What will you do if your child is eligible for a COVID vaccine? In the course of 2021, COVID-19 vaccines came onto the market and will be administered as part of an accelerated approval process. People continue to differ in whether a vaccine makes sense in these conditions. Although no vaccine is currently available for young children, researchers overseas have started studies with children ages 5 to 12. For parents, the decision is imminent: should I agree to my child’s COVID-19 vaccination?
If a court gains jurisdiction over a custody dispute and transfers custody to more than one party, joint custody exists. Joint carers have the power to make important decisions on behalf of the child and they must do so in a cooperative manner. Do both parents agree on whether a COVID-19 vaccination is appropriate or do you have a dispute? Courts are not without precedence on the issue of vaccinations, but precedence comes before the pandemic. Reviewing a key pre-pandemic court ruling could be insightful for those considering taking their parental dispute over COVID-19 vaccination to court.
On March 6, 2020, as the pandemic hit, the Michigan Supreme Court declined to review a court order requiring a child to be vaccinated. Matheson v Schmitt, unpublished Michigan Supreme Court order, occurred March 6, 2020 (file number 160931). The campaign came about when the parents disagreed on whether their three-year-old daughter should receive standard vaccinations for children. In such situations, the court must order an approach which, in its sole discretion, is in the best interests of the child.
As detailed in Matheson / Schmitt, an unpublished statement by the Court of Appeal dated November 21, 2019 (file number 347022), Ms. Matheson did not want her daughter to be vaccinated. She complained, fearing that the child might be predisposed to side effects, claiming that an order requiring the child to be vaccinated would violate her human rights, as vaccination is a religious principle dear to her heart. Mr Schmitt, on the other hand, did not buy any of it and wanted his child to be vaccinated.
Unsurprisingly, this problem was then confined to a battle of the experts. During the trial, Ms. Matheson’s doctor-expert testified that family history can show the likelihood that a child will experience a side effect. This child’s family history of lupus, rheumatoid arthritis, psoriasis, and other autoimmune diseases signaled the child’s predisposition to contracting rheumatoid arthritis from the vaccination, the doctor said. However, to the horror of his Anti-Vax client, he admitted that there is no test to determine predisposition to rheumatoid arthritis, let alone measure the likelihood that a vaccination will harm a particular person.
As a counter-argument, Mr. Schmitt gave testimony from a doctor who was familiar with the child’s family history of autoimmune diseases, but who strongly recommended the child to be vaccinated. Another expert for Mr. Schmitt testified that vaccinations were “medically necessary” for the child, citing the fact that whooping cough, which can cause pneumonia or even death in an unvaccinated child, was in Michigan at the time “epidemic proportions” existed. She shared personal anecdotes about the adverse health effects she had seen in unvaccinated children, and noted that the American Academy of Pediatrics recommends all children get a full list of vaccinations.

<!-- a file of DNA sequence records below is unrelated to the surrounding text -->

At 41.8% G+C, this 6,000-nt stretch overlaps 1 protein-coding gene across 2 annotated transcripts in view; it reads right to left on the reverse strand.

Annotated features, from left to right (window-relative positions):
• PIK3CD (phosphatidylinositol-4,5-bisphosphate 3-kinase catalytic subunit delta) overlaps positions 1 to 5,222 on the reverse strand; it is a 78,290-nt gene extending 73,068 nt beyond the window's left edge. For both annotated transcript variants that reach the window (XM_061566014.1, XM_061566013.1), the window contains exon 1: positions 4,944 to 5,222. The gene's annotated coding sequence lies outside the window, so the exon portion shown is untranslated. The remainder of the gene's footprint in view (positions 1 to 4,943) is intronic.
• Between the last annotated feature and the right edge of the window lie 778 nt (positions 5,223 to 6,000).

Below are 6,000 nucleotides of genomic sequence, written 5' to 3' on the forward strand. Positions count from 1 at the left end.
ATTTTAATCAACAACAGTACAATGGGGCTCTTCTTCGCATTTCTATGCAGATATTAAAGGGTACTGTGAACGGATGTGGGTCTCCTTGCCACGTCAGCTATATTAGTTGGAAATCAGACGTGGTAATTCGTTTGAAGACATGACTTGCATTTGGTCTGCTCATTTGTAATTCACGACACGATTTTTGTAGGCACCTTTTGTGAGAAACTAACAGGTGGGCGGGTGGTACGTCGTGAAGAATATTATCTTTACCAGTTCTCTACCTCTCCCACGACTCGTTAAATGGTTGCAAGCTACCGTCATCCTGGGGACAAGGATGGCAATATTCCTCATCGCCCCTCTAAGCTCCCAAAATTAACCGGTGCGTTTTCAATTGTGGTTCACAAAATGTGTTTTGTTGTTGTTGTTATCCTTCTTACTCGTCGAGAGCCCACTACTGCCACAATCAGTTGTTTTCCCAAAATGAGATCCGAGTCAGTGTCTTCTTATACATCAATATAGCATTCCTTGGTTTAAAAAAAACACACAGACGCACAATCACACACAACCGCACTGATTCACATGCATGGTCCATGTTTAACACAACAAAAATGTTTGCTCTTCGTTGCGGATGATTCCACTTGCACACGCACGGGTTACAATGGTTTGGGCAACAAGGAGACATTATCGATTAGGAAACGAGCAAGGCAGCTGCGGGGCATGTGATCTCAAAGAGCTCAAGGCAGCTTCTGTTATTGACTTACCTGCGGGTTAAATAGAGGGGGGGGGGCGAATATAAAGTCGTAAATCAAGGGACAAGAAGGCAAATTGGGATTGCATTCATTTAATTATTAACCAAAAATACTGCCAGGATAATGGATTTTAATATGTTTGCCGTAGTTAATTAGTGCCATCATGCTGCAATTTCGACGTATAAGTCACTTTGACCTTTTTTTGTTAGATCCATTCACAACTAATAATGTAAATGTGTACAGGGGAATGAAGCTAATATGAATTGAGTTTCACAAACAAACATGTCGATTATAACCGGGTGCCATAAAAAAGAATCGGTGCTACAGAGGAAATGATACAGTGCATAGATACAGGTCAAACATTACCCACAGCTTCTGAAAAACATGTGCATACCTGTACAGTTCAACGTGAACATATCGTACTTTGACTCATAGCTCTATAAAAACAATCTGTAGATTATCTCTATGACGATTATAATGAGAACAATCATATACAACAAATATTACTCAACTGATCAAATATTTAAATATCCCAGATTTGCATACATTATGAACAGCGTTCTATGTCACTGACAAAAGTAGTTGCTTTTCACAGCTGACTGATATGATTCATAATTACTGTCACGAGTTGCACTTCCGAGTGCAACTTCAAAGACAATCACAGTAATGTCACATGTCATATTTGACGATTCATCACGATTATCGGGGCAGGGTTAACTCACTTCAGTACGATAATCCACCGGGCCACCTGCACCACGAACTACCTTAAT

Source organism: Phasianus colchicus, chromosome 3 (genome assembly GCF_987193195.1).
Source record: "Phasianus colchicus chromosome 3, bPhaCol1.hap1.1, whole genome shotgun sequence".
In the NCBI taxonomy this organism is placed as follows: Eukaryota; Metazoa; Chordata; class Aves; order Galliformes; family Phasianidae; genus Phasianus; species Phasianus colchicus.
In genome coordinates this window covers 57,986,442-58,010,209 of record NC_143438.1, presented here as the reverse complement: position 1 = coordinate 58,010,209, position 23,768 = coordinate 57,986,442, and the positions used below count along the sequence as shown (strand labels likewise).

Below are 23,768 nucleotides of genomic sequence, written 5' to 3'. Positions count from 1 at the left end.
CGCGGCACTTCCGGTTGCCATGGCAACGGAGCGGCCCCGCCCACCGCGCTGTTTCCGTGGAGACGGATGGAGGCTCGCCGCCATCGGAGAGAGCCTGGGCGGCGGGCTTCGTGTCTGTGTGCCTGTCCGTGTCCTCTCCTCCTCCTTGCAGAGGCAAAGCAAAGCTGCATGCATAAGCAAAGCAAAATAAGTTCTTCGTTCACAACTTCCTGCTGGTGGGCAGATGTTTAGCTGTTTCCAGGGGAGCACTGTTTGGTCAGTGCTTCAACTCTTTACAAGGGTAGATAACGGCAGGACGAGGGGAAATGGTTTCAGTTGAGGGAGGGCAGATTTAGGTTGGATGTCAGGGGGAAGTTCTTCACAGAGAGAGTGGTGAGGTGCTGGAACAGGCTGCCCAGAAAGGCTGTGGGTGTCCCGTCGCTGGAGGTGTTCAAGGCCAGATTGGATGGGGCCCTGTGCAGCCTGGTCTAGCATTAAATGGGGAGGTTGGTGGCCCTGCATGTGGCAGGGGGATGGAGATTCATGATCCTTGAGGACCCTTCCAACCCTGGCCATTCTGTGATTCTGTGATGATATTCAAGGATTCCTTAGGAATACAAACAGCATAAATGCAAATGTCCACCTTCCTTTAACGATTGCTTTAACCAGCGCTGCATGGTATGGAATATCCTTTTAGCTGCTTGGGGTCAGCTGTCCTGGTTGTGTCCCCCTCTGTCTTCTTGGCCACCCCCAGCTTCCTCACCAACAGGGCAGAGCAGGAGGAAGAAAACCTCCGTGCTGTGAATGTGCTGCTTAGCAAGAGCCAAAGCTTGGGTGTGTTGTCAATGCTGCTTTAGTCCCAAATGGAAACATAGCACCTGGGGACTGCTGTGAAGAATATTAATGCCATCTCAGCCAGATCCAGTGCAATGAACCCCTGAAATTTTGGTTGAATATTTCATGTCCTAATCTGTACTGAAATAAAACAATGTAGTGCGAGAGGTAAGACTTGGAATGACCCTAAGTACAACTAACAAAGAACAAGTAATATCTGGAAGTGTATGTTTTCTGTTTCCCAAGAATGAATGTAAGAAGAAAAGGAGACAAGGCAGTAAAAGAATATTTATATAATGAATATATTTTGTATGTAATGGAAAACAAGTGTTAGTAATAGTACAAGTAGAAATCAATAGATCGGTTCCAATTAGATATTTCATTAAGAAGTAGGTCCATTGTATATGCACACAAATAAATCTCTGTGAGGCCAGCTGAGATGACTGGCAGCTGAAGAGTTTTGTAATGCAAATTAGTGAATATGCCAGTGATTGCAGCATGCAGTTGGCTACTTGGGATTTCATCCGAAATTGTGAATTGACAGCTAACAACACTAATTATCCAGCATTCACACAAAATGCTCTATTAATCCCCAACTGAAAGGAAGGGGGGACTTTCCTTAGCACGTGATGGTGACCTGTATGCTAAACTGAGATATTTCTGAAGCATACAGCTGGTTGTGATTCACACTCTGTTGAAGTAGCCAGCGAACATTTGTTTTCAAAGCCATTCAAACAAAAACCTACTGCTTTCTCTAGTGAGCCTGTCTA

The court determined Michigan’s best interests and ordered the child to be vaccinated. Mrs. Matheson appealed. The appeals court accepted Ms. Matheson’s evidence on the risks associated with certain gunshots, but rejected her conclusion:
[T]The fact that vaccines can potentially have very serious side effects is beyond dispute, and the child’s family history with autoimmune diseases is also not an issue. The dispositive questions, however, are not whether vaccines can potentially have adverse effects or whether the vaccine industry and pharmaceutical companies are unduly influencing government regulators. Rather, it is a question of whether it is in the best interests of the child to be given any vaccinations, taking into account their physical health. Even if one accepts as valid and accurate the claimant’s assertion that the child has a certain predisposition to an autoimmune disease based on their family history, that mitigated risk simply does not in and of itself outweigh the substantial benefits that child protection will bring to the child would face the threat of serious and life threatening diseases in the population. In other words, the risk of harm to the child from exposure to vaccines that could potentially trigger an autoimmune disease is speculative and the record does not show that vaccination would put the child at risk of injury.
After hearing the testimony firsthand, the court had discretion to order the vaccinations. The appeals court found that the court had not misused that discretion and the court’s decision was the right of this case.
As Matheson illustrates, despite medical consensus to the contrary, anti-vaxxers find their vax-related beliefs to be expensive. In the end, the courts seem to be following a trend towards what they consider to be the “safer side”. Unless it is proven that a particular vaccination causes a particular side effect in a particular child, few courts will endorse the Anti-Vax parent. It is not enough to demonstrate a general risk for part of the population.
In addition to consulting with your child’s doctor, you should also consult with your family law attorney to determine whether late vaccination in a pandemic poses a greater health risk to your child. Co-parenting isn’t easier in a pandemic, but if you carefully consider the law and science, you will make the right decision for you and your family.
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